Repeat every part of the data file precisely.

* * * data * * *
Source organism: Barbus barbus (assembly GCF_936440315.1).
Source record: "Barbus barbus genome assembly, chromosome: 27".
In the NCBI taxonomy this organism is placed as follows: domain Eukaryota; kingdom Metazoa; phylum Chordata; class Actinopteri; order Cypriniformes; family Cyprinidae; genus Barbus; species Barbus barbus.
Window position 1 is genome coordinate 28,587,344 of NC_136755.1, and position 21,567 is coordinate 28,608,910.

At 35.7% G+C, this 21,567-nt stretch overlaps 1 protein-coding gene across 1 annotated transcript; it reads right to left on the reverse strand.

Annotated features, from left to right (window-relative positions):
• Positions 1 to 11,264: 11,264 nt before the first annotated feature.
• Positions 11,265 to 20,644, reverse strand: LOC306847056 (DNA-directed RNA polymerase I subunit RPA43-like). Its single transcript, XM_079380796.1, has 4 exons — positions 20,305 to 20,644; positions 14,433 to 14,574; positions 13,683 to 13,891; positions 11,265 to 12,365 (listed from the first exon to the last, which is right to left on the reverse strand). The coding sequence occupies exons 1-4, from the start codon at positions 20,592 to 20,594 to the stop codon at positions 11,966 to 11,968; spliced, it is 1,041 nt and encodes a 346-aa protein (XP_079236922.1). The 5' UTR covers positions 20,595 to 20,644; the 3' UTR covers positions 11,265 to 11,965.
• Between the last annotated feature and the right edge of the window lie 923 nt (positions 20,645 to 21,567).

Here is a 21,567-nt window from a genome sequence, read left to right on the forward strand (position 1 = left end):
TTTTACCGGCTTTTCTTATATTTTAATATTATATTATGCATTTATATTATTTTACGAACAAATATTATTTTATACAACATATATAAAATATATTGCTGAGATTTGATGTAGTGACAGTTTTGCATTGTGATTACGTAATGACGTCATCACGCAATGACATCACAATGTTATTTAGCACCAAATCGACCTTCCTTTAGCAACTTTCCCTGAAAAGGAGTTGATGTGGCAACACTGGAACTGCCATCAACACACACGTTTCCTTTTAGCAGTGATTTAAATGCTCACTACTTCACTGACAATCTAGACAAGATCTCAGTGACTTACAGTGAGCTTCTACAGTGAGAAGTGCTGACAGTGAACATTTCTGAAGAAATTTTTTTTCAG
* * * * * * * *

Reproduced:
Source organism: Barbus barbus (assembly GCF_936440315.1).
Source record: "Barbus barbus genome assembly, chromosome: 27".
In the NCBI taxonomy this organism is placed as follows: domain Eukaryota; kingdom Metazoa; phylum Chordata; class Actinopteri; order Cypriniformes; family Cyprinidae; genus Barbus; species Barbus barbus.
Window position 1 is genome coordinate 28,587,344 of NC_136755.1, and position 21,567 is coordinate 28,608,910.

At 35.7% G+C, this 21,567-nt stretch overlaps 1 protein-coding gene across 1 annotated transcript; it reads right to left on the reverse strand.

Annotated features, from left to right (window-relative positions):
• Positions 1 to 11,264: 11,264 nt before the first annotated feature.
• Positions 11,265 to 20,644, reverse strand: LOC306847056 (DNA-directed RNA polymerase I subunit RPA43-like). Its single transcript, XM_079380796.1, has 4 exons — positions 20,305 to 20,644; positions 14,433 to 14,574; positions 13,683 to 13,891; positions 11,265 to 12,365 (listed from the first exon to the last, which is right to left on the reverse strand). The coding sequence occupies exons 1-4, from the start codon at positions 20,592 to 20,594 to the stop codon at positions 11,966 to 11,968; spliced, it is 1,041 nt and encodes a 346-aa protein (XP_079236922.1). The 5' UTR covers positions 20,595 to 20,644; the 3' UTR covers positions 11,265 to 11,965.
• Between the last annotated feature and the right edge of the window lie 923 nt (positions 20,645 to 21,567).

Here is a 21,567-nt window from a genome sequence, read left to right on the forward strand (position 1 = left end):
TTTTACCGGCTTTTCTTATATTTTAATATTATATTATGCATTTATATTATTTTACGAACAAATATTATTTTATACAACATATATAAAATATATTGCTGAGATTTGATGTAGTGACAGTTTTGCATTGTGATTACGTAATGACGTCATCACGCAATGACATCACAATGTTATTTAGCACCAAATCGACCTTCCTTTAGCAACTTTCCCTGAAAAGGAGTTGATGTGGCAACACTGGAACTGCCATCAACACACACGTTTCCTTTTAGCAGTGATTTAAATGCTCACTACTTCACTGACAATCTAGACAAGATCTCAGTGACTTACAGTGAGCTTCTACAGTGAGAAGTGCTGACAGTGAACATTTCTGAAGAAATTTTTTTTCAG